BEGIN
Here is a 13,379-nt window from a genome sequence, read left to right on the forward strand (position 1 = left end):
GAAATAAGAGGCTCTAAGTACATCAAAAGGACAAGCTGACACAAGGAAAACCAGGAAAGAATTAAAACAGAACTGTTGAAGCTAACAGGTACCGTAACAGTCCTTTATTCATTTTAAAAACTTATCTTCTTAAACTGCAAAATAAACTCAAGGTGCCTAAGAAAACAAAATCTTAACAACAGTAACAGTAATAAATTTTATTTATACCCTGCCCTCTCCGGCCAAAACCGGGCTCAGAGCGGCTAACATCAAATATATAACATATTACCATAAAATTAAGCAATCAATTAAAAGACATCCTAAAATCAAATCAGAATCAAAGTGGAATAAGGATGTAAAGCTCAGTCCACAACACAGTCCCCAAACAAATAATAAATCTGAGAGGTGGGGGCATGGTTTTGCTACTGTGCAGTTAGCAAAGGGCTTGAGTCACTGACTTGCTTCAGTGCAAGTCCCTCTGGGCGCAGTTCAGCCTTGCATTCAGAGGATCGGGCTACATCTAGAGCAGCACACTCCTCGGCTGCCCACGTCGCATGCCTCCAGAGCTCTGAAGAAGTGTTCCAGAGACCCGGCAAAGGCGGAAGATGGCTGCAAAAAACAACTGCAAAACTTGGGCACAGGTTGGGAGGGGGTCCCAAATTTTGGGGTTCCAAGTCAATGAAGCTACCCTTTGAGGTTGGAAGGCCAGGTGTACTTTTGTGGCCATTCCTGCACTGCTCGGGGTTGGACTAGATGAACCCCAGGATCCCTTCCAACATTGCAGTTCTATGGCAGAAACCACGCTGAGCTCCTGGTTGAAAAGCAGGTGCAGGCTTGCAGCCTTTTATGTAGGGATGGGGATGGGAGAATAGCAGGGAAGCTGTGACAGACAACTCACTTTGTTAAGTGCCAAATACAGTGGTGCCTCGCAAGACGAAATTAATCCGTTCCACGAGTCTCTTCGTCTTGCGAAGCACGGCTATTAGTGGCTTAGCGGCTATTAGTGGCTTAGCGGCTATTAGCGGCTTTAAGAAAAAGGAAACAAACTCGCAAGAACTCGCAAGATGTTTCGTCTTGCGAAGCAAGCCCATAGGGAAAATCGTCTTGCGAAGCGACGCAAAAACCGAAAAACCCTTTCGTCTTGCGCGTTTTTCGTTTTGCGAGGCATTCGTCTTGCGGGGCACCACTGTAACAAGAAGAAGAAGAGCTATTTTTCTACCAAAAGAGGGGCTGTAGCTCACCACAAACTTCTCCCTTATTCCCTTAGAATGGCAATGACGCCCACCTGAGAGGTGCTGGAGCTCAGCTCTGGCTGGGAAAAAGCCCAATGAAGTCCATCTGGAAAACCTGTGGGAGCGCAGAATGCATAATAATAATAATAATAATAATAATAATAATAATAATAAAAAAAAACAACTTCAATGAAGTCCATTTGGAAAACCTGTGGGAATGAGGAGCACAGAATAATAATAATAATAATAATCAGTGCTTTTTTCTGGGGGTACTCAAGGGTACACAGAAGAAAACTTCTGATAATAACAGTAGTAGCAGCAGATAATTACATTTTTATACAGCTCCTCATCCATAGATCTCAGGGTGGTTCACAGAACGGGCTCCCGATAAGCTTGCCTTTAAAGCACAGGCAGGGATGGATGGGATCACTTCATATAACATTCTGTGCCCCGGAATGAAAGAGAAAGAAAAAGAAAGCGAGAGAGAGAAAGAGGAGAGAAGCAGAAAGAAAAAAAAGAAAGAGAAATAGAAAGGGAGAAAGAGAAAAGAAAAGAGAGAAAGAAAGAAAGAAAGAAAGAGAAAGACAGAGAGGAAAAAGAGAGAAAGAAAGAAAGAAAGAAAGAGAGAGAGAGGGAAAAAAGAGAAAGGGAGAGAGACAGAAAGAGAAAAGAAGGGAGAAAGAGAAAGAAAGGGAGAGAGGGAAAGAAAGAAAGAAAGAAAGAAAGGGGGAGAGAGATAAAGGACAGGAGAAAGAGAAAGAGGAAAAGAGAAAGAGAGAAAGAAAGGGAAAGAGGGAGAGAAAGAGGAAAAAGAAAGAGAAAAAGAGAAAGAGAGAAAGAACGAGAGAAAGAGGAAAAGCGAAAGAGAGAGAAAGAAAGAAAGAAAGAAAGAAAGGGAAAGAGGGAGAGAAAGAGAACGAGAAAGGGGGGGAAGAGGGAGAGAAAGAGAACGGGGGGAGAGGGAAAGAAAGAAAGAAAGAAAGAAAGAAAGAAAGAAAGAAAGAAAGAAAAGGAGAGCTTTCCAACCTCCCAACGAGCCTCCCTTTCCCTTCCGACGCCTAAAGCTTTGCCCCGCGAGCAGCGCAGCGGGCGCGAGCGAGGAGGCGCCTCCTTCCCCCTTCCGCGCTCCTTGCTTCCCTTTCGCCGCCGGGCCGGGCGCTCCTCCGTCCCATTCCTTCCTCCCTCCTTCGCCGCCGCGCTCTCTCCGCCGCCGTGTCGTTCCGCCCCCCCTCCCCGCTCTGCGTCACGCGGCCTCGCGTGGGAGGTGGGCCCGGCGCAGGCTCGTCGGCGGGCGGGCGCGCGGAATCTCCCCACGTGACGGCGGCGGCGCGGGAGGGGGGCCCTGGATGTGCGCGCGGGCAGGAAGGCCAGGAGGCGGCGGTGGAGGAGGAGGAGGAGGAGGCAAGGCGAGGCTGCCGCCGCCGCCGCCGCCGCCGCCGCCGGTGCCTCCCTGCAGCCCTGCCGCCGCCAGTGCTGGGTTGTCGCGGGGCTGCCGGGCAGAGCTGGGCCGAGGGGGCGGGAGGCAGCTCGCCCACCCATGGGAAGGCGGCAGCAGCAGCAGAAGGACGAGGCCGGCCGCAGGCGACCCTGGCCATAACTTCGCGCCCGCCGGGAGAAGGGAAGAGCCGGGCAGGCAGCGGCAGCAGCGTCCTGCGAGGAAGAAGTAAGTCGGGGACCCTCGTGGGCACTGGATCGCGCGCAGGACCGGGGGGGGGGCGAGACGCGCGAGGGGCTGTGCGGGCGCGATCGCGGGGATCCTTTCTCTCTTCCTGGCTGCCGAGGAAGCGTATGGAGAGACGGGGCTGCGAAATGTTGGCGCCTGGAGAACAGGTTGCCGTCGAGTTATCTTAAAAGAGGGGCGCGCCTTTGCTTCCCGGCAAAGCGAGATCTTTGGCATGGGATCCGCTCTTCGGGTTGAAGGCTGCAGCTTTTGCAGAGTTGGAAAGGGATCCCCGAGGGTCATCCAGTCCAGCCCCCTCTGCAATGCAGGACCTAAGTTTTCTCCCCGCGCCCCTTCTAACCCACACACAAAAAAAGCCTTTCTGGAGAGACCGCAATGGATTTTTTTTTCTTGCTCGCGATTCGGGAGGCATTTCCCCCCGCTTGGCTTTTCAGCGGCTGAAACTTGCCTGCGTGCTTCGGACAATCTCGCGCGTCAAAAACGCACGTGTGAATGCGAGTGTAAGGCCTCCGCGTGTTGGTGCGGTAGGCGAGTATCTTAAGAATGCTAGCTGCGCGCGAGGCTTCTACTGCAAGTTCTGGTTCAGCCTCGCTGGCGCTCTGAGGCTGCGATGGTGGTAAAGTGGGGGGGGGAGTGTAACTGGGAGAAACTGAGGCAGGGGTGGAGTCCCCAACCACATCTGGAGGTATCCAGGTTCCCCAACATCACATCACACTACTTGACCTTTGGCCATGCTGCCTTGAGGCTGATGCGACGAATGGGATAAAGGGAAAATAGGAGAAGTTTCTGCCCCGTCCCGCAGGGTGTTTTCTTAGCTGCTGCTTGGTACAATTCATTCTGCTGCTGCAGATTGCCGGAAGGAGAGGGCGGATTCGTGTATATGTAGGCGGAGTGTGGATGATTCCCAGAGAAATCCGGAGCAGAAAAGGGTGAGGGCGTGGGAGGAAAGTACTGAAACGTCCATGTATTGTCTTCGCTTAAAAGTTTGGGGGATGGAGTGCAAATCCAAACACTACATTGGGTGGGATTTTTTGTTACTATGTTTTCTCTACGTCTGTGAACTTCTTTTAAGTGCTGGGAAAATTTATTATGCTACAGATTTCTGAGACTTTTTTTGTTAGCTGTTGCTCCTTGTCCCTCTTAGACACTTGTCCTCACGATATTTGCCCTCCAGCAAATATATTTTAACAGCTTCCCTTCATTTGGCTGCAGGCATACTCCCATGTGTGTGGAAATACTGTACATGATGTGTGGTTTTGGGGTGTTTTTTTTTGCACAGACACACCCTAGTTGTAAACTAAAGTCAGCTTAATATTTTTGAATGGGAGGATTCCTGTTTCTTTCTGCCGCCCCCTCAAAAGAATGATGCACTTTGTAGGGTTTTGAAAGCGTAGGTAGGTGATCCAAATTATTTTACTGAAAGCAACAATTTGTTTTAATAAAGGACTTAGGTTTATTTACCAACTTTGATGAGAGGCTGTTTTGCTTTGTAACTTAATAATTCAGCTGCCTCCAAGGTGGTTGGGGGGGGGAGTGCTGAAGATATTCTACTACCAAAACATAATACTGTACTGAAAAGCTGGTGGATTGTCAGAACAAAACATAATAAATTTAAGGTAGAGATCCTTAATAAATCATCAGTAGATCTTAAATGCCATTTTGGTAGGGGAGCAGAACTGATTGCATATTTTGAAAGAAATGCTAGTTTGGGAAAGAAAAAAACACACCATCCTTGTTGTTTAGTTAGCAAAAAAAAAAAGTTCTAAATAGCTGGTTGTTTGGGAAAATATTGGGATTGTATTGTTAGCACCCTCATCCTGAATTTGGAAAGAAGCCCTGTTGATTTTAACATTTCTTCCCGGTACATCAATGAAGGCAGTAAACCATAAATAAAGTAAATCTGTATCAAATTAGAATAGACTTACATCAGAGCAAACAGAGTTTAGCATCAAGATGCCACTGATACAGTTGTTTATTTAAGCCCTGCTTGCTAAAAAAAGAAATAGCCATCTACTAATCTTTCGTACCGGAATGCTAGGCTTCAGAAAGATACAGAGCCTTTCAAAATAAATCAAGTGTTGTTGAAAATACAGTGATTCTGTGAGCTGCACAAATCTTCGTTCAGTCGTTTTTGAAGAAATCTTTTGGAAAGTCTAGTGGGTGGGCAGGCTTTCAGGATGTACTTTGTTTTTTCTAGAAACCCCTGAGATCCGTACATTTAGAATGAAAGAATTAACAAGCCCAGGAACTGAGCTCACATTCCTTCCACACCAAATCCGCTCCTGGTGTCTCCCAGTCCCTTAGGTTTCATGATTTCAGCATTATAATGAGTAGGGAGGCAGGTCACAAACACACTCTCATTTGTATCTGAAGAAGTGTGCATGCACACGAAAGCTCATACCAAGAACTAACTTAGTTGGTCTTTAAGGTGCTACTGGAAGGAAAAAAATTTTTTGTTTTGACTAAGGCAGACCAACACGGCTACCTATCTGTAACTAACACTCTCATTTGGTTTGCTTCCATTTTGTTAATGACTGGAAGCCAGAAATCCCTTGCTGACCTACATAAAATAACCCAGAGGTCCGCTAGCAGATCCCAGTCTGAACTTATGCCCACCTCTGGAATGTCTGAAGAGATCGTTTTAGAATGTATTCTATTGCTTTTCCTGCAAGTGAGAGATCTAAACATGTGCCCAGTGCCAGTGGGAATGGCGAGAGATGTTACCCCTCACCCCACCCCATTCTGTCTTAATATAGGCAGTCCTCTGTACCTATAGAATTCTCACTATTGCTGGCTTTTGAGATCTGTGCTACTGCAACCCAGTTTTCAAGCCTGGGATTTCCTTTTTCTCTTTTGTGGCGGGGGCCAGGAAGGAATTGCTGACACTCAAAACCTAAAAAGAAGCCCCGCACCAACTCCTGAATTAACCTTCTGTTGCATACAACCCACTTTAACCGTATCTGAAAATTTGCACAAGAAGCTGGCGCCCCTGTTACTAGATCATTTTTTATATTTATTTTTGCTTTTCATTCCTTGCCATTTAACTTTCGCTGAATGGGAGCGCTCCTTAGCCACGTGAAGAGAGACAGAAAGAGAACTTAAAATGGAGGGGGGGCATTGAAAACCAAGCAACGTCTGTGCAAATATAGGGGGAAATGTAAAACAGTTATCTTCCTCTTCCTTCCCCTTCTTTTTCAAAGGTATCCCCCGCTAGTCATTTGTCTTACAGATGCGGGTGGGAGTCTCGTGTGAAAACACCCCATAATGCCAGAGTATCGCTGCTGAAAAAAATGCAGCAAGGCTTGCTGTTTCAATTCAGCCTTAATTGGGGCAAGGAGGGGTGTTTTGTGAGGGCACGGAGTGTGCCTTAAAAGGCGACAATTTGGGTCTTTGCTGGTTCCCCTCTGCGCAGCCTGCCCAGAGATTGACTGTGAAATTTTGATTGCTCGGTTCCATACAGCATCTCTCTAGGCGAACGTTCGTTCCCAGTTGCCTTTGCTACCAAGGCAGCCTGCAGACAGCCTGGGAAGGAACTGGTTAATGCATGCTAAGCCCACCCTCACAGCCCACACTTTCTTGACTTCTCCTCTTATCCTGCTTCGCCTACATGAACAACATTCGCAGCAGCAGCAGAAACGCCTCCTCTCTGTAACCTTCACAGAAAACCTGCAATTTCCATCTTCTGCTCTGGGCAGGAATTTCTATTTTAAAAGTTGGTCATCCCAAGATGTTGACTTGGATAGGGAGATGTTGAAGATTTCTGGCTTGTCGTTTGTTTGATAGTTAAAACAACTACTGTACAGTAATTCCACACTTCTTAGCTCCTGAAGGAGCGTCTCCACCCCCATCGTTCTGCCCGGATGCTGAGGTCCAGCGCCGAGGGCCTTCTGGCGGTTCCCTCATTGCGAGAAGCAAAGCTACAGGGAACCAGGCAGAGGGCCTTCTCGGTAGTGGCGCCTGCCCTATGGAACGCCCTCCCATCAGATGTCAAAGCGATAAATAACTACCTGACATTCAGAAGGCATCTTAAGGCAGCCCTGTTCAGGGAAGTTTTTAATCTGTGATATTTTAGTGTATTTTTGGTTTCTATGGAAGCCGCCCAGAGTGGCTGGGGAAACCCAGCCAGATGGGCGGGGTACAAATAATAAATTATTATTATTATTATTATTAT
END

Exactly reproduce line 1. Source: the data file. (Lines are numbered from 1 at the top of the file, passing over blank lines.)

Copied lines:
Here is a 13,379-nt window from a genome sequence, read left to right on the forward strand (position 1 = left end):